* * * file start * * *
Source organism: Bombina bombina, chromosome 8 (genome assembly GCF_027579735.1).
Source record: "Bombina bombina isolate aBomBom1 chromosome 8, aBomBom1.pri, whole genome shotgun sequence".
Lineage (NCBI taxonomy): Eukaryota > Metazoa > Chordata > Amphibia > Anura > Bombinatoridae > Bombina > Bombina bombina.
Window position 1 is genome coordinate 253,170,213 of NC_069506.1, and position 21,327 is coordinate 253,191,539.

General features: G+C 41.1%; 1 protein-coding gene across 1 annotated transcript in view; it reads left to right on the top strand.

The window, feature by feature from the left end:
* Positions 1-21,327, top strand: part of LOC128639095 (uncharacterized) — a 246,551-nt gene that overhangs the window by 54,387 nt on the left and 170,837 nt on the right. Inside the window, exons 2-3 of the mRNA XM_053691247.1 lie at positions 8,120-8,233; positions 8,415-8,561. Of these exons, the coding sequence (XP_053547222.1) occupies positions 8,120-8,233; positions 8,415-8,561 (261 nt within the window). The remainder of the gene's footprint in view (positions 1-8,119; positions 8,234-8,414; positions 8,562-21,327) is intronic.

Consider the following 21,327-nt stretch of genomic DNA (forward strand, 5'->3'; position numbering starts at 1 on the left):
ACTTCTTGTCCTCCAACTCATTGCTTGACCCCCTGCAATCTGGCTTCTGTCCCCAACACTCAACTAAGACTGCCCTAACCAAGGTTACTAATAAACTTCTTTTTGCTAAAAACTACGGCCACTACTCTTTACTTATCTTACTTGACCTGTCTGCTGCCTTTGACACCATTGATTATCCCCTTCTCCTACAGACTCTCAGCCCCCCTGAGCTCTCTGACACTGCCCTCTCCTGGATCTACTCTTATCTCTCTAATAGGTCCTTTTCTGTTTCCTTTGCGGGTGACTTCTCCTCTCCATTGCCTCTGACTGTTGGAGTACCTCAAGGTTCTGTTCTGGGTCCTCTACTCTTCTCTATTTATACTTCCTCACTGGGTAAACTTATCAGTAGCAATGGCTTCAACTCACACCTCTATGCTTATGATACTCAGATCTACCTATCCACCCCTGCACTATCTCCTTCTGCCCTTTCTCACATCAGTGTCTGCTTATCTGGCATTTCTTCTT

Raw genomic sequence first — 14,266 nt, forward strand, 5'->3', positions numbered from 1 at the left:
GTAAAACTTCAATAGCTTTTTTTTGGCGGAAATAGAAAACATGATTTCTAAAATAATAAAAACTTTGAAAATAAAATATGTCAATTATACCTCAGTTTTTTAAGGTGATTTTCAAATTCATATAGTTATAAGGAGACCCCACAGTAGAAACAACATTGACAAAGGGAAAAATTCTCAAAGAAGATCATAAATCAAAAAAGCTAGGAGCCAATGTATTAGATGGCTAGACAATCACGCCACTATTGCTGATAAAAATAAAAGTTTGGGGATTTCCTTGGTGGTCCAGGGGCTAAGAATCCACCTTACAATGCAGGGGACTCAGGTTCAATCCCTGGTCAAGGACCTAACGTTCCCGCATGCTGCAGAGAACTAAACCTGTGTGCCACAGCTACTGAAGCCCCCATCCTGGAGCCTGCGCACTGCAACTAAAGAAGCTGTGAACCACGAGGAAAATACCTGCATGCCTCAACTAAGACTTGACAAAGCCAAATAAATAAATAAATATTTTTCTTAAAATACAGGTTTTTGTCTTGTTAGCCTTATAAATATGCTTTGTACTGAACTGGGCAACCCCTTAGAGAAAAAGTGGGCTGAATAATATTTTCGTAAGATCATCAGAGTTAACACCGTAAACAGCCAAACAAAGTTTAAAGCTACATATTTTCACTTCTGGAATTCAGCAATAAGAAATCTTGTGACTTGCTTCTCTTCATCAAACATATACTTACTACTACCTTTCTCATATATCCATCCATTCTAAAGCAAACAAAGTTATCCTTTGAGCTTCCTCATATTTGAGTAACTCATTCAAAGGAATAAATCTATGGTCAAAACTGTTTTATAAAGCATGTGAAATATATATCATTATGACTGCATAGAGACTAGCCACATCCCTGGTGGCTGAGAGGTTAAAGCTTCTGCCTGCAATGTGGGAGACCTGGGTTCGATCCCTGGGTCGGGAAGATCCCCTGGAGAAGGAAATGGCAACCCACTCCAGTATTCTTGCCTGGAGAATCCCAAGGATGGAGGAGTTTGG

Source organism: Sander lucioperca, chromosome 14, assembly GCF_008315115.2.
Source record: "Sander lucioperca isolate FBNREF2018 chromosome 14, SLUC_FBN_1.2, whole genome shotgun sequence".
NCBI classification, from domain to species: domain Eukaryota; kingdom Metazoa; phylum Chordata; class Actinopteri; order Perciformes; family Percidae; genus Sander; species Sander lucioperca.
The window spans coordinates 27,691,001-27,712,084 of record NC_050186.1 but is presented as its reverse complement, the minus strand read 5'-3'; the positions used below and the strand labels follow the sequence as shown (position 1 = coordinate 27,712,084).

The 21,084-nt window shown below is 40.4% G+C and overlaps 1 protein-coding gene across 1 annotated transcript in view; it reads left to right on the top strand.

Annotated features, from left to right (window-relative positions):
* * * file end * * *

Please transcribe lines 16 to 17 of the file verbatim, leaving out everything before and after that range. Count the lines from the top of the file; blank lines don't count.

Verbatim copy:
The 21,084-nt window shown below is 40.4% G+C and overlaps 1 protein-coding gene across 1 annotated transcript in view; it reads left to right on the top strand.

Annotated features, from left to right (window-relative positions):